All Saints Day
Sunday, November 1, 2020
Trinity Lutheran Church, Worcester, Massachusetts

Watch Here (Minute 20:22)

In the name of Jesus. Amen.

Anna-Lisa Gotschlich came to church every Sunday. Even after a stroke, when she couldn’t drive, her family arranged transportation to get her to church. She used a walker, and as a tough Swede, she was determined to come forward for Communion by herself every Sunday.  After church she always met me at the door with thanksgiving and appreciation for the service. 

Claire Salerno couldn’t make it to church every Sunday because of her failing heart over the last several months of her life. But, her heart was full of love and generosity – it was Claire who insisted I get a new green chasuble.  Many of you have commented on the chasuble she purchased for me, it is the green one I wear adorned with the image of a multicultural gathering of children.  

Kathy Wedemeyer was a pastor’s wife and Stephen’s Minister.  Unfortunately, Kathy was in the initial stages of Alzheimer’s Disease when I arrived at Trinity. Those who loved Kathy and knew her well, were motivated on her behalf to participate in the Walk to End Alzheimer’s Disease.

Anna Hagberg was a longtime member of Trinity. She was a lector who read God’s word with passion and gusto.  On a Sunday Anna was lector a seminary professor of mine visited Trinity.  He commented on the many ways he felt blessed in the service, and he singled out Anna’s heartfelt reading of the word as a way he was specially moved and blessed during the service.

Richard Gustafson was another longtime member of Trinity who had just turned 97-years-old before he died.  He was a singer, singing in the Mendehlsson Singers at Trinity.  Several years ago he was struck by an automobile and was in a coma for several months.  Again, another tough and determined Swede, he came through.  He was nearly blind, and so his niece read him the Trinity News.  I was amazed when I visited him how well he knew what was going on in the church he loved and had been a member of his whole life.

Christine Loving recalled a time as a young girl she was persuaded to be Mary in the Christmas pageant which meant riding a donkey across the front of the Nave.  I bonded with Chris over her love of sports.  When she was diagnosed with terminal cancer in the summer of 2019 she told me she wanted to live to opening day of the 2020 baseball season.  She died on July 23rd, which because of the Covid-19 delays to the season, happened to be opening day.

When I met Audrey Carlson in the nursing home she had a furrowed brow and a scowl on her face. But as we talked, a smile would break through, but then, she would quickly put it away as if she might get caught smiling.

Walter & Emily Fred were married November 23, 1946;  Leonard & Shirlee Johnson were married three weeks later on December 14th.  74 years later, we remember these two couples, these four saints who all died in the past year. Two marriages that both lasted 73-years, with both sets of spouses dying within months of each other.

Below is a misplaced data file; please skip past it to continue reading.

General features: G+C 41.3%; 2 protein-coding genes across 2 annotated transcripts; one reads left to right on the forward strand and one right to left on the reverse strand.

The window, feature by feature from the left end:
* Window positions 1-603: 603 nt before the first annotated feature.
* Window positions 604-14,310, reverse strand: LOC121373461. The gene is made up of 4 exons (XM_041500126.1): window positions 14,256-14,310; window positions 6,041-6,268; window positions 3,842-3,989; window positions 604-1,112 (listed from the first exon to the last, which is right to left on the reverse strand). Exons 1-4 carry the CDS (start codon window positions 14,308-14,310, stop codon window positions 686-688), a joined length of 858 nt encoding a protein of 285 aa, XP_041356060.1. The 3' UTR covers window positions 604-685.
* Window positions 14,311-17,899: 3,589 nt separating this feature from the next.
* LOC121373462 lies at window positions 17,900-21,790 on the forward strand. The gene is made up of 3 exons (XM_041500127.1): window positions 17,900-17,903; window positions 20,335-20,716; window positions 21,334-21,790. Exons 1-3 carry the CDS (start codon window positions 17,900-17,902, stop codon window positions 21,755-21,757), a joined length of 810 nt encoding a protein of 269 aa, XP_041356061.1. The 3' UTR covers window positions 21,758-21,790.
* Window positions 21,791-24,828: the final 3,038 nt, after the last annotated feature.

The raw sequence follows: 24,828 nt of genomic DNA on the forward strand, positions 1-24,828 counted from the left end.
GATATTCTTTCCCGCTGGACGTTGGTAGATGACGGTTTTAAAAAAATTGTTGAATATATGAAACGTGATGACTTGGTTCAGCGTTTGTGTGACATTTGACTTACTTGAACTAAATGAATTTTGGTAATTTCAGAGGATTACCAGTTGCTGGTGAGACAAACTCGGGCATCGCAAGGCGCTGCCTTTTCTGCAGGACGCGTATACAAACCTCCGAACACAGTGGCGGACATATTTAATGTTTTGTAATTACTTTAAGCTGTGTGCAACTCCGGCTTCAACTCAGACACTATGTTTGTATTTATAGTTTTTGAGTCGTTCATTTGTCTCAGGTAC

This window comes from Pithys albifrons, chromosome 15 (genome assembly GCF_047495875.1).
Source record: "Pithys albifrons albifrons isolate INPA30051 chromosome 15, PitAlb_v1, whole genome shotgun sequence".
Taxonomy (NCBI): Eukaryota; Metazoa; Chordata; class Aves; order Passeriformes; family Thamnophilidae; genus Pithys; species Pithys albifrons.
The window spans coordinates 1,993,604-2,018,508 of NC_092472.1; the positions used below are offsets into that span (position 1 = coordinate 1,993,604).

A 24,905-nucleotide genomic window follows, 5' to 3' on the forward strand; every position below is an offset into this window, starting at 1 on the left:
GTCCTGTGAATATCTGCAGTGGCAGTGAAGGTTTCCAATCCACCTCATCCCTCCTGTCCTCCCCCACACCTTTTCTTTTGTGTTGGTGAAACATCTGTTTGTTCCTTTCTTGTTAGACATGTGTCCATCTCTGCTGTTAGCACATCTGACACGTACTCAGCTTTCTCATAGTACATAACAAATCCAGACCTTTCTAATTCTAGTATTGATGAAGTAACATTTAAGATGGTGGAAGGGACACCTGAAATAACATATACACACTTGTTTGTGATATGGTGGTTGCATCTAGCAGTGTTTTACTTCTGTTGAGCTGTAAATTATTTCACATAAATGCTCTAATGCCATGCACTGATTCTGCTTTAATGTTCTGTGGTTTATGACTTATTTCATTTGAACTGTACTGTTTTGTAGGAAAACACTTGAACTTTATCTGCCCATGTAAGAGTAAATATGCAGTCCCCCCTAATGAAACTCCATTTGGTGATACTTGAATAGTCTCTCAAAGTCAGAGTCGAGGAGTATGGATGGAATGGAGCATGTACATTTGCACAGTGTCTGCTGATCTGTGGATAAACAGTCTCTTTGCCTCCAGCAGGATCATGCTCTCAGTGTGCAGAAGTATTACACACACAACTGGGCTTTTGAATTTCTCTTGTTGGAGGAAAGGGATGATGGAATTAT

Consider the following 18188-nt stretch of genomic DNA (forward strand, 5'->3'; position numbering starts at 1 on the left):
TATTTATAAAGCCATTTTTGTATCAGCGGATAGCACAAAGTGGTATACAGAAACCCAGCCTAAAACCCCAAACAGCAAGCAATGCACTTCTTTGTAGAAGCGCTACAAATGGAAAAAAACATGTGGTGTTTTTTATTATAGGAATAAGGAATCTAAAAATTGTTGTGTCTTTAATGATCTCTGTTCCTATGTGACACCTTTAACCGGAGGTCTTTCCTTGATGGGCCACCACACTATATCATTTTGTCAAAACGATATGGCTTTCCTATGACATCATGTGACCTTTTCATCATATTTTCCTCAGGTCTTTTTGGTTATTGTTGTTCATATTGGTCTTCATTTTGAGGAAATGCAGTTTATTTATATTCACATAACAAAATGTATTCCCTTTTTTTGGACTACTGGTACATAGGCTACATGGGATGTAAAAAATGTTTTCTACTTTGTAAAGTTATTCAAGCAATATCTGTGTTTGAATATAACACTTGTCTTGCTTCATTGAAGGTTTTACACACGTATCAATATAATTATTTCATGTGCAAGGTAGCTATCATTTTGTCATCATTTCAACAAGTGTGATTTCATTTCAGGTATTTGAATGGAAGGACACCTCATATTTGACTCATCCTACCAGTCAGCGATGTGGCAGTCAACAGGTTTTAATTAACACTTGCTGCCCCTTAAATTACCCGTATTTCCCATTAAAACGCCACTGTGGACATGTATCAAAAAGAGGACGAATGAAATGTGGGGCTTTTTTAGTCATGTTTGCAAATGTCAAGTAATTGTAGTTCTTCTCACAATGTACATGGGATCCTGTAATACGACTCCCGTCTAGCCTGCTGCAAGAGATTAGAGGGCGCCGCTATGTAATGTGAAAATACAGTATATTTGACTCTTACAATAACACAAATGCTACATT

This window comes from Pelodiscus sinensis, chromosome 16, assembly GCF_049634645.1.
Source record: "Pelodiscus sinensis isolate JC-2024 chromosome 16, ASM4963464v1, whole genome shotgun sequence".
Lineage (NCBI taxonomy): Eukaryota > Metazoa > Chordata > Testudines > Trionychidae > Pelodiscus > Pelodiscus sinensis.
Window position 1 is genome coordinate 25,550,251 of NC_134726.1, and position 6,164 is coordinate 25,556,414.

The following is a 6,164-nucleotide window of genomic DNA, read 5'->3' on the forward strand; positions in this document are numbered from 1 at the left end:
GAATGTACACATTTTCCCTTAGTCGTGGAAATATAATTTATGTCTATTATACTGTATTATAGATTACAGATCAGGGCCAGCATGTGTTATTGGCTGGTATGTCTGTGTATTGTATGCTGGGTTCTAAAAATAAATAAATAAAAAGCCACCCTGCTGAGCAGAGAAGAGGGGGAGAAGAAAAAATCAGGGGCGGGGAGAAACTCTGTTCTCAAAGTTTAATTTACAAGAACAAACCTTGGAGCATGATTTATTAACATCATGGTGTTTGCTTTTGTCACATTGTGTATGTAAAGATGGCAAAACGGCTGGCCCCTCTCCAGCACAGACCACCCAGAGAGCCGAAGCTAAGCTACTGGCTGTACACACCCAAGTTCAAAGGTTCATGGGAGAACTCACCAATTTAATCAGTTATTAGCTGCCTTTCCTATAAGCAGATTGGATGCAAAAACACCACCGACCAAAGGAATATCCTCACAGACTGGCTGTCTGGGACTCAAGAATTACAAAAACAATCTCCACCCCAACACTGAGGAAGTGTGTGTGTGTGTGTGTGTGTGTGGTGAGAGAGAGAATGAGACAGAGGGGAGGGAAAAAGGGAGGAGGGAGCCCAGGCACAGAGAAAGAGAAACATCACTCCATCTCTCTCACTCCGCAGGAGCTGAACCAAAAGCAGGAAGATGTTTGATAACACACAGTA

Jamamma Kumeh was a Liberian immigrant and member of Concordia Lutheran Church. She was a mother of three children and was described as a woman full of zest, joy, and life.  As she lay in her casket I saw she was a woman of great beauty and could image her big smile that others remembered.  She died of Covid-19 just three weeks after her 43rd birthday. 

Kal Hyyrynen was a transfer to Trinity from Mt. Olivet and I met him just once.  I never met Marjorie Borg, Calvert Mann, Sonja Carlson Smith, Dorothy Phinney, or Gary Wilder.  But these saints were known and loved by God.  Those who knew them would have their own unique stories to tell of their lives.

Today on this All Saints Sunday we remember the dead.

As we do every All Saints Sunday, we remember with thanksgiving the saints among us who have died in the previous year. This All Saints day, because Covid-19 delayed and changed normal funeral planning, robbing so many of the necessary opportunities to gather with family, friends, and a church community, I thought a brief comment on our beloved dead appropriate for today.

For Lutherans the sadness of death is not compounded with uncertainty about the deceased’s eternal state.  In the mercy of Jesus Christ, in faith, we believe salvation is bestowed upon us as an unconditional gift of grace. We do not count up good works hoping we earn our way into heaven. Rather, in faith, we believe that in the waters of baptism, we are joined to the death and resurrection of Christ and receive the promise that nothing, not even death, can separate us from God’s love.

It is in this faith, we sing together the beautiful commendation written and arranged by Cantor Mark, that we will sing later in our liturgy today. We sing that all of us go down to the dust, yet, because of the life, death, and resurrection of Jesus Christ, even at the grave we make our song Alleluia! In faith, we can sing Alleluia, because in the power of the resurrection, we can see in death the gateway to eternal life. We make our song Alleluia, because even in death, our hope that our god we worship, is a god of life, healing, and community.

The scriptures appointed for All Saints Day announce God’s work in Jesus Christ bringing life to the world.

In the Gospel reading today [Matthew 5:1-12] Jesus presents the disciples, at the beginning of their ministry together, a vision for community. Jesus’ teaching, some call the Beatitudes, both describe God’s work bringing life to the world…and prescribe human action to participate in God’s work.